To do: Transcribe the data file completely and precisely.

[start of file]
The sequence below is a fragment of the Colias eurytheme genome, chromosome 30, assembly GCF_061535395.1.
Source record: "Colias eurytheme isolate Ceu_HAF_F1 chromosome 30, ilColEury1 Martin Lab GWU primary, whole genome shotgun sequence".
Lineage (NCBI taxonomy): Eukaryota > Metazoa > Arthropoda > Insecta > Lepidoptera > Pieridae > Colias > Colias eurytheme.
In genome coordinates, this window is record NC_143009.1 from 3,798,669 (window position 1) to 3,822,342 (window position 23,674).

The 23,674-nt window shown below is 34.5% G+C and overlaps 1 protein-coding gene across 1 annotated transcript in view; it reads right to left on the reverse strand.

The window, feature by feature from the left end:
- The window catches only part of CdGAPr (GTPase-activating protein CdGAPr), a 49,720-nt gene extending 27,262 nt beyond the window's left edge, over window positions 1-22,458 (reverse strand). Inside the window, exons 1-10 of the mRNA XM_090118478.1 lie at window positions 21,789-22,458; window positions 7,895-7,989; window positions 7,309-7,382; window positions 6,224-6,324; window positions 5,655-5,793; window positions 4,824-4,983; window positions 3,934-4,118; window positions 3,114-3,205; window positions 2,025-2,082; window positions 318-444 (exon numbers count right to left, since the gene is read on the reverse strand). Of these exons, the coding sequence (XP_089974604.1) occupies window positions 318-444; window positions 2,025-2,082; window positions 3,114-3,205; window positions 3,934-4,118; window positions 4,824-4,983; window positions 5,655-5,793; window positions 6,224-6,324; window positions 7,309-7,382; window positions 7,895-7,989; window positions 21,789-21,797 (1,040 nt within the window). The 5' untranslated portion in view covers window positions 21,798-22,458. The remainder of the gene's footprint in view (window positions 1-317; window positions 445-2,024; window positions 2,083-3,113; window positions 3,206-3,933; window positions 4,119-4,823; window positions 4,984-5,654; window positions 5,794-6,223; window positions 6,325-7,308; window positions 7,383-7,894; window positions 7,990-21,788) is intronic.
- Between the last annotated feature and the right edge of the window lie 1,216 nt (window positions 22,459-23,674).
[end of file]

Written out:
The sequence below is a fragment of the Colias eurytheme genome, chromosome 30, assembly GCF_061535395.1.
Source record: "Colias eurytheme isolate Ceu_HAF_F1 chromosome 30, ilColEury1 Martin Lab GWU primary, whole genome shotgun sequence".
Lineage (NCBI taxonomy): Eukaryota > Metazoa > Arthropoda > Insecta > Lepidoptera > Pieridae > Colias > Colias eurytheme.
In genome coordinates, this window is record NC_143009.1 from 3,798,669 (window position 1) to 3,822,342 (window position 23,674).

The 23,674-nt window shown below is 34.5% G+C and overlaps 1 protein-coding gene across 1 annotated transcript in view; it reads right to left on the reverse strand.

The window, feature by feature from the left end:
- The window catches only part of CdGAPr (GTPase-activating protein CdGAPr), a 49,720-nt gene extending 27,262 nt beyond the window's left edge, over window positions 1-22,458 (reverse strand). Inside the window, exons 1-10 of the mRNA XM_090118478.1 lie at window positions 21,789-22,458; window positions 7,895-7,989; window positions 7,309-7,382; window positions 6,224-6,324; window positions 5,655-5,793; window positions 4,824-4,983; window positions 3,934-4,118; window positions 3,114-3,205; window positions 2,025-2,082; window positions 318-444 (exon numbers count right to left, since the gene is read on the reverse strand). Of these exons, the coding sequence (XP_089974604.1) occupies window positions 318-444; window positions 2,025-2,082; window positions 3,114-3,205; window positions 3,934-4,118; window positions 4,824-4,983; window positions 5,655-5,793; window positions 6,224-6,324; window positions 7,309-7,382; window positions 7,895-7,989; window positions 21,789-21,797 (1,040 nt within the window). The 5' untranslated portion in view covers window positions 21,798-22,458. The remainder of the gene's footprint in view (window positions 1-317; window positions 445-2,024; window positions 2,083-3,113; window positions 3,206-3,933; window positions 4,119-4,823; window positions 4,984-5,654; window positions 5,794-6,223; window positions 6,325-7,308; window positions 7,383-7,894; window positions 7,990-21,788) is intronic.
- Between the last annotated feature and the right edge of the window lie 1,216 nt (window positions 22,459-23,674).